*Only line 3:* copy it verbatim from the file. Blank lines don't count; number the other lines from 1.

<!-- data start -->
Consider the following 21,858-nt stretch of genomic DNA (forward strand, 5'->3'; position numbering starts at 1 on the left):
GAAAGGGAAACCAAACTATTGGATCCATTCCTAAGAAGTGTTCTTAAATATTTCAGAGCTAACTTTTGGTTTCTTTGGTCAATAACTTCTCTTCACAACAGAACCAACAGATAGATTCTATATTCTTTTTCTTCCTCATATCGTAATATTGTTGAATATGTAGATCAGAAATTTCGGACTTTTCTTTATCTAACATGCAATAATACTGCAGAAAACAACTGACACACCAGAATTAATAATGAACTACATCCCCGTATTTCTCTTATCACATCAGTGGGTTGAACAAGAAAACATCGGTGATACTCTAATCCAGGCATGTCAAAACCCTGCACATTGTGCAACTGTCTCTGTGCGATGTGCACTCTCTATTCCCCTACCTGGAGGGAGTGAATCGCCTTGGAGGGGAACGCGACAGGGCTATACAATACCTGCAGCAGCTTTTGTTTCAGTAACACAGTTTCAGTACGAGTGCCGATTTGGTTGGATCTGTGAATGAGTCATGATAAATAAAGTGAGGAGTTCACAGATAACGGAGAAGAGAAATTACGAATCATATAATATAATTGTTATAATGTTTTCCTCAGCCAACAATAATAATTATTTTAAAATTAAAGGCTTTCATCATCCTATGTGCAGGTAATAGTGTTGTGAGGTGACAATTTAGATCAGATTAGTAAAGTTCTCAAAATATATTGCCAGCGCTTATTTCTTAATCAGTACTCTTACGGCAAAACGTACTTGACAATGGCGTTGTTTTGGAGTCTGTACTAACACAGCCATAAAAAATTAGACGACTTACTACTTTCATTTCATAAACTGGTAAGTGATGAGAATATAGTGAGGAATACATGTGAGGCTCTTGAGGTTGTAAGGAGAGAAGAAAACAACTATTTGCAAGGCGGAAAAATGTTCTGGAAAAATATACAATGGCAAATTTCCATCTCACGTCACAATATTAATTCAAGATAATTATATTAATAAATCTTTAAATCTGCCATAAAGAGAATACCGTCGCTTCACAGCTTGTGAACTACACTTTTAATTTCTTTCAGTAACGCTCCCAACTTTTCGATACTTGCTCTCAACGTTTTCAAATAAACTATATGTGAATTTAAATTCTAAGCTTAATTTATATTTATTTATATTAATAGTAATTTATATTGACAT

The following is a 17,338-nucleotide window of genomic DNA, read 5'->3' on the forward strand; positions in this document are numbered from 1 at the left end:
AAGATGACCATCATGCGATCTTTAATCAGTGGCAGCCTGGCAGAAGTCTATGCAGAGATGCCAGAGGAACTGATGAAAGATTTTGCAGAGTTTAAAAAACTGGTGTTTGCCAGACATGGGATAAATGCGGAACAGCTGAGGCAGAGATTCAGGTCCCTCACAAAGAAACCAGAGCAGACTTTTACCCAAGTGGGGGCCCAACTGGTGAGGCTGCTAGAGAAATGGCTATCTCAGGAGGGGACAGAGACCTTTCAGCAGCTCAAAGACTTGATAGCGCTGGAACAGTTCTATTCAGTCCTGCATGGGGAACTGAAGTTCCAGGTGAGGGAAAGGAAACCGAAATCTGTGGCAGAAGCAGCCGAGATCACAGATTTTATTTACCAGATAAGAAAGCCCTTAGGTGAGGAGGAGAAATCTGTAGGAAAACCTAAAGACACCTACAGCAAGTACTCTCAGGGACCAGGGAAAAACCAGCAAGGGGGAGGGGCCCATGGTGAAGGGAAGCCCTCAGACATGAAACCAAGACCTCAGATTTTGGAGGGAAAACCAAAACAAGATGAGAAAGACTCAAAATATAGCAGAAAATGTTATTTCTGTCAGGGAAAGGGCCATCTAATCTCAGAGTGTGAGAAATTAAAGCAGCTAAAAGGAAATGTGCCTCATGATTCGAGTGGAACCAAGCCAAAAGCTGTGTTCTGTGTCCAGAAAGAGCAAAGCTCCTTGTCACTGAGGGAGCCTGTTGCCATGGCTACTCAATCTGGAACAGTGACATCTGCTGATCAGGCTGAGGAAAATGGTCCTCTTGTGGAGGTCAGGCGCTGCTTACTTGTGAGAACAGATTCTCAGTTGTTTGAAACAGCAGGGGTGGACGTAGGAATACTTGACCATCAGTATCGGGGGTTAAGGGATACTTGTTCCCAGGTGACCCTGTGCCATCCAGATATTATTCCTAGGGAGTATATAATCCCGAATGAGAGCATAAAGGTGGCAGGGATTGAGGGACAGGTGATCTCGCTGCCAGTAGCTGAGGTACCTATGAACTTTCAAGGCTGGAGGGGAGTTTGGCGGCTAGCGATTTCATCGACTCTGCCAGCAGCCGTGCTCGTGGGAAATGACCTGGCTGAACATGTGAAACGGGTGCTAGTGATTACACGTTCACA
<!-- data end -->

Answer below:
The following is a 17,338-nucleotide window of genomic DNA, read 5'->3' on the forward strand; positions in this document are numbered from 1 at the left end: